References: 1. Saxton-Fox, T., Lozano-Durán, A., & McKeon, B. J. (2022). Amplitude and wall-normal distance variation of small scales in turbulent boundary layers. Physical Review Fluids, 7(1), 014606. 2. Kopperstad, T. E., Borra, A., Beusse, A., Kim, C., Torres De Jesus, E., Saxton-Fox, T., & Ansell, P. J. (2023). Design of Propellers with Passive Mitigation of Coherent Tip Vortex Roll-up. In AIAA SCITECH 2023 Forum (p. 2614).


The present reporting period spans the last part of my first year through my second year as an Aerospace Engineering graduate student at University of Illinois, Urbana-Champaign (UIUC) with Prof. Theresa Saxton-Fox, PhD as my research advisor. My research aims to fundamentally improve the understanding of the underlying mechanisms behind the organization and interaction of coherent structures in the outer region of a turbulent boundary layer through wind tunnel experiments and novel analysis techniques. The insights my project could give in understanding wall-bounded turbulent flows could mean an important contribution to improving predictive models used for applications such as aircraft design and performance evaluation. These improvements in predictive models have the potential of aiding in the enhancement of aircraft efficiency, representing savings for the industry, while reducing CO2 emissions by optimizing fuel consumption.

Intellectual Merit.

As part of my fellowship application, I proposed an experiment where vorticity would be inserted artificially into a turbulent boundary layer over a flat plate through the placement of a small cylinder that would form a Von Kármán vortex street, a well-known and understood phenomenon. This was proposed to study how the coherent structures organize and interact energetically in the flow, which means observing the patterns in velocity and how these patterns change physically and what that means for the energy of the flow at present. At the same flow conditions, different cases varying the cylinder’s distance from the plate were considered. During this reporting period, I designed and built the experimental setup and learned how to measure the velocity field through two-dimensional, two-component Particle Image Velocimetry (2D2C-PIV), a non-invasive method that uses optical elements and high-speed imaging to measure the velocity on the test section. Through Fall 2021, I conducted the experiments and processed the PIV data obtained for all the cases. For each case, time-resolved and non-time-resolved PIV measurements were done, which broadens the options on methods of analyzing the results. I performed preliminary statistics such as conditional averaging and two-point correlations and compared with measurements in the same test section with the same flow conditions but without the cylinder. The analysis is currently in progress through Spring 2022. Preliminarily, it has been observed that as the flow goes downstream, the vortices shed by the cylinder have a prevalent effect in the fluctuation of the streamwise component of the velocity. This prevalence in the velocity fluctuation has been observed to be less prevalent for the cases closest to the wall, which may imply the effect of the vortices is less strong there. Currently, I aim to do other types of analysis to correlate with the statistics such as modal decomposition methods, to understand the energetic aspect of the flow, and vortex tracking for the structure organization aspect.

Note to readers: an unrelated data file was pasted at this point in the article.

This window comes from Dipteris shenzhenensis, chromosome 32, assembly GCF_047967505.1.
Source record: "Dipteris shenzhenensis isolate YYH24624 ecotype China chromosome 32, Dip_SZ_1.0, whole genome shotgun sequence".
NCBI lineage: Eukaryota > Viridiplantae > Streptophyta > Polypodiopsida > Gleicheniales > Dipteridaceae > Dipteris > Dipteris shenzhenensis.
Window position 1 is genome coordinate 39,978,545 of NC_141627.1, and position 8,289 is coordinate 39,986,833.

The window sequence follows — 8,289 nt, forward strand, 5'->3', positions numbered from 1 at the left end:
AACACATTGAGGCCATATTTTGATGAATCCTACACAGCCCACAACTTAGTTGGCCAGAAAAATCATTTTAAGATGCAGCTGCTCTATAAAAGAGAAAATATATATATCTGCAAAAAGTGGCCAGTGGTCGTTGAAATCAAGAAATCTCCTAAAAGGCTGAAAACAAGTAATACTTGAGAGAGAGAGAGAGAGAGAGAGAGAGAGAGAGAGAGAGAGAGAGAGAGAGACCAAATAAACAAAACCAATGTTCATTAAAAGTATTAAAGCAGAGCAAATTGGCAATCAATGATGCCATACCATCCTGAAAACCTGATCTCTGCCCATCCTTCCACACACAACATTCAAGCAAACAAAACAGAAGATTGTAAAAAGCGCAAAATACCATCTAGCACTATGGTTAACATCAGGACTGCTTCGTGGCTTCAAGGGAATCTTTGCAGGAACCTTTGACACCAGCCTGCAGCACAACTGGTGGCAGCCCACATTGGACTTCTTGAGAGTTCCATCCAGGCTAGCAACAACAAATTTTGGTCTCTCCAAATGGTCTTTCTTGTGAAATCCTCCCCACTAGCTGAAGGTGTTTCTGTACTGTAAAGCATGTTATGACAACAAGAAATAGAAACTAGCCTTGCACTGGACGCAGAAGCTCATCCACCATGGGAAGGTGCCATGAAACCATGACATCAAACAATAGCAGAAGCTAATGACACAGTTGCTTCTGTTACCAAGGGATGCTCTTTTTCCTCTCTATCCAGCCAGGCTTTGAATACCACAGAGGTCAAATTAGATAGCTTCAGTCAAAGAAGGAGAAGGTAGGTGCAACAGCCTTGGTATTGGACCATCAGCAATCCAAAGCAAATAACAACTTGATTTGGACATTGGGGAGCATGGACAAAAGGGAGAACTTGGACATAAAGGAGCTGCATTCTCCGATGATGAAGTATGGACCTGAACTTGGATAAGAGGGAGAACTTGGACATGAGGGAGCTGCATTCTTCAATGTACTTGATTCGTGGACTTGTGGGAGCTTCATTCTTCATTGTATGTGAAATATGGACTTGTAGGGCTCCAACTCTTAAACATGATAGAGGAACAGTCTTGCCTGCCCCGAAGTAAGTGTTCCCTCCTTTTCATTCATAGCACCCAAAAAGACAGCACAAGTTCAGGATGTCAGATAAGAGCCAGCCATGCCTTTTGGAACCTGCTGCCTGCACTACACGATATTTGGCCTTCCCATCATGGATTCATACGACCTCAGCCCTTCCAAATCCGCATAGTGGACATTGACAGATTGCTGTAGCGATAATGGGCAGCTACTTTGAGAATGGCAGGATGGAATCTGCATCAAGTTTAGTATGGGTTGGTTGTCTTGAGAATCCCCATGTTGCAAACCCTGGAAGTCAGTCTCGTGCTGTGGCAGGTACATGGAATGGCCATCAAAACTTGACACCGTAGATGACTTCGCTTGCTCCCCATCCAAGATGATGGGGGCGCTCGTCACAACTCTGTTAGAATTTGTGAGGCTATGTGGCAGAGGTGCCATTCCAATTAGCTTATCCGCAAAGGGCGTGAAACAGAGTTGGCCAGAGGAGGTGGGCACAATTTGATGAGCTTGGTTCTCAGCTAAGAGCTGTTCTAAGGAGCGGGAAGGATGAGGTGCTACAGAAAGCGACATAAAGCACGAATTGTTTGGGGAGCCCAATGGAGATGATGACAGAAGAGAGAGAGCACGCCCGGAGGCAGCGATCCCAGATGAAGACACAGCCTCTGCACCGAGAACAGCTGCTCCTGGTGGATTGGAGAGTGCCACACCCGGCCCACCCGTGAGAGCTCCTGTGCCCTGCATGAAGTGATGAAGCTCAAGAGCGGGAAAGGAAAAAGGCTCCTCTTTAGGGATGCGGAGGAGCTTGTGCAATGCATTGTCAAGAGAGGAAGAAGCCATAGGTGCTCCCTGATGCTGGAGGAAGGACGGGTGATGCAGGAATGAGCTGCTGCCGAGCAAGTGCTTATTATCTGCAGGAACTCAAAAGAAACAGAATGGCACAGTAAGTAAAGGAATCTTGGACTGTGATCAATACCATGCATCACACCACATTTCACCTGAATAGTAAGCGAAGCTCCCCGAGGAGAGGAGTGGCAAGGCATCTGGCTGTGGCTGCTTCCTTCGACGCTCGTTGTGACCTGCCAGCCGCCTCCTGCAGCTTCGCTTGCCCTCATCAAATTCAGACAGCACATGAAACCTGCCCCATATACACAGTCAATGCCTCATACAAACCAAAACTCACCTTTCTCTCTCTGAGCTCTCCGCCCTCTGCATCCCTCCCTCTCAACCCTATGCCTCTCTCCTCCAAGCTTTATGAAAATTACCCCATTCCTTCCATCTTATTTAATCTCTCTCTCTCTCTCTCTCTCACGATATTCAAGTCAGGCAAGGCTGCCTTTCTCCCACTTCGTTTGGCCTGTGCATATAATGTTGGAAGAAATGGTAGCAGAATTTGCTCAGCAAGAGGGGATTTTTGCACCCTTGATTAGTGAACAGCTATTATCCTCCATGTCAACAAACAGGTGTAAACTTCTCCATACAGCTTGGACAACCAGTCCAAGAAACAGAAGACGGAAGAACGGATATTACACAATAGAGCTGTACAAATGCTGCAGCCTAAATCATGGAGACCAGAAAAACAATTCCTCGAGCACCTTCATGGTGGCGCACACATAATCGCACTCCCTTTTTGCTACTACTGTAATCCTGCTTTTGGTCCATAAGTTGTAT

Broader Impacts.

After conducting my experiments and obtaining preliminary results from the different cases, it is a priority for me to start disseminating results to practice my scientific communication skills and create collaborations with other researchers. I presented my preliminary work in the 74th Annual Meeting of the American Physical Society, Division of Fluid Dynamics (APS-DFD) held in Phoenix, AZ from November 21-23, 2021. Also, I collaborated with other graduate students in my research group in submissions to national and international conferences. I am second author in two submissions in this reporting period with them: a paper submission that was accepted at the 12th International Symposium on Turbulence and Shear Flow Phenomena (TSFP) and a presentation at the 2022 AIAA Aviation Forum, both events to be held this Summer 2022. Additionally, my advisor will be presenting on findings of my research project in the 1st Direct In-person Colloquium on Vortex Dominated Flows (DisCoVor).

Another priority to me is to support undergraduate and graduate students, especially from underrepresented groups. In Summer 2021, I participated as a panelist on three instances for the Summer Predoctoral Institute, a program which gives incoming graduate students of all disciplines at UIUC opportunity to work on their research and learn about resources on campus. During Fall 2021, I gave individual support to two students from my Alma mater institution, University of Puerto Rico-Mayagüez (UPRM), with the application process for the NSF-GRFP and one of them was awarded this year. Additionally, I was invited by a former teacher, Prof. Sylvia Rodríguez-Abudo, PhD to be a panelist in a webinar titled “Writing a Competitive Graduate Fellowship Application: Finding your Research Idea and Selling Point” targeted to UPRM undergraduate and graduate students applying for various national fellowships.